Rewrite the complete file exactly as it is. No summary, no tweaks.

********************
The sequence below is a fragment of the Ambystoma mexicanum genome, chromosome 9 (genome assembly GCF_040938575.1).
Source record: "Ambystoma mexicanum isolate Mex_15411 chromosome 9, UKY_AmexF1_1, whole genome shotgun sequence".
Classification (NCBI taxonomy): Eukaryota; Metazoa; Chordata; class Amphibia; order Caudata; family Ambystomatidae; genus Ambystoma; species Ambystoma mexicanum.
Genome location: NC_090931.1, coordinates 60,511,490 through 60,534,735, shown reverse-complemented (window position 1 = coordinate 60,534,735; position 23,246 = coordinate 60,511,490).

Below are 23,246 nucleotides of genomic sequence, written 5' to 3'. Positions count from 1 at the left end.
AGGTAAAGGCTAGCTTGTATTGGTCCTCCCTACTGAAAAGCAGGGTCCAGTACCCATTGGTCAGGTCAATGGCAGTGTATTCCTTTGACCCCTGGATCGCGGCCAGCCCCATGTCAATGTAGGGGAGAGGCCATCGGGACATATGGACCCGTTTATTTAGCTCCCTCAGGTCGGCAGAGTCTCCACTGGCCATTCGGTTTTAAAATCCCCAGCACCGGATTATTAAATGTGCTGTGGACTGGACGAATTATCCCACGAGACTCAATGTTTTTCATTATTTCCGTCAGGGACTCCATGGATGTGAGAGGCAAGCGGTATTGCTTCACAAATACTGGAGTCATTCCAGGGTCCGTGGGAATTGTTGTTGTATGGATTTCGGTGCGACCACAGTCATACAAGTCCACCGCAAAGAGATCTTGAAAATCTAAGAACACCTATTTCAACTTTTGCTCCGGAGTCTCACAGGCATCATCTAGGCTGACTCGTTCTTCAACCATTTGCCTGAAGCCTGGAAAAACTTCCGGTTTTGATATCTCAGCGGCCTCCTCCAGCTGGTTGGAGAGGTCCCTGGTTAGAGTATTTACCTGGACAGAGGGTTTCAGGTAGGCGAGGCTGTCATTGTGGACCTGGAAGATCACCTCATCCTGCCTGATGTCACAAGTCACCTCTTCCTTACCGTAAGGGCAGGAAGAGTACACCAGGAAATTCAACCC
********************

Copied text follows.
The sequence below is a fragment of the Ambystoma mexicanum genome, chromosome 9 (genome assembly GCF_040938575.1).
Source record: "Ambystoma mexicanum isolate Mex_15411 chromosome 9, UKY_AmexF1_1, whole genome shotgun sequence".
Classification (NCBI taxonomy): Eukaryota; Metazoa; Chordata; class Amphibia; order Caudata; family Ambystomatidae; genus Ambystoma; species Ambystoma mexicanum.
Genome location: NC_090931.1, coordinates 60,511,490 through 60,534,735, shown reverse-complemented (window position 1 = coordinate 60,534,735; position 23,246 = coordinate 60,511,490).

Below are 23,246 nucleotides of genomic sequence, written 5' to 3'. Positions count from 1 at the left end.
AGGTAAAGGCTAGCTTGTATTGGTCCTCCCTACTGAAAAGCAGGGTCCAGTACCCATTGGTCAGGTCAATGGCAGTGTATTCCTTTGACCCCTGGATCGCGGCCAGCCCCATGTCAATGTAGGGGAGAGGCCATCGGGACATATGGACCCGTTTATTTAGCTCCCTCAGGTCGGCAGAGTCTCCACTGGCCATTCGGTTTTAAAATCCCCAGCACCGGATTATTAAATGTGCTGTGGACTGGACGAATTATCCCACGAGACTCAATGTTTTTCATTATTTCCGTCAGGGACTCCATGGATGTGAGAGGCAAGCGGTATTGCTTCACAAATACTGGAGTCATTCCAGGGTCCGTGGGAATTGTTGTTGTATGGATTTCGGTGCGACCACAGTCATACAAGTCCACCGCAAAGAGATCTTGAAAATCTAAGAACACCTATTTCAACTTTTGCTCCGGAGTCTCACAGGCATCATCTAGGCTGACTCGTTCTTCAACCATTTGCCTGAAGCCTGGAAAAACTTCCGGTTTTGATATCTCAGCGGCCTCCTCCAGCTGGTTGGAGAGGTCCCTGGTTAGAGTATTTACCTGGACAGAGGGTTTCAGGTAGGCGAGGCTGTCATTGTGGACCTGGAAGATCACCTCATCCTGCCTGATGTCACAAGTCACCTCTTCCTTACCGTAAGGGCAGGAAGAGTACACCAGGAAATTCAACCC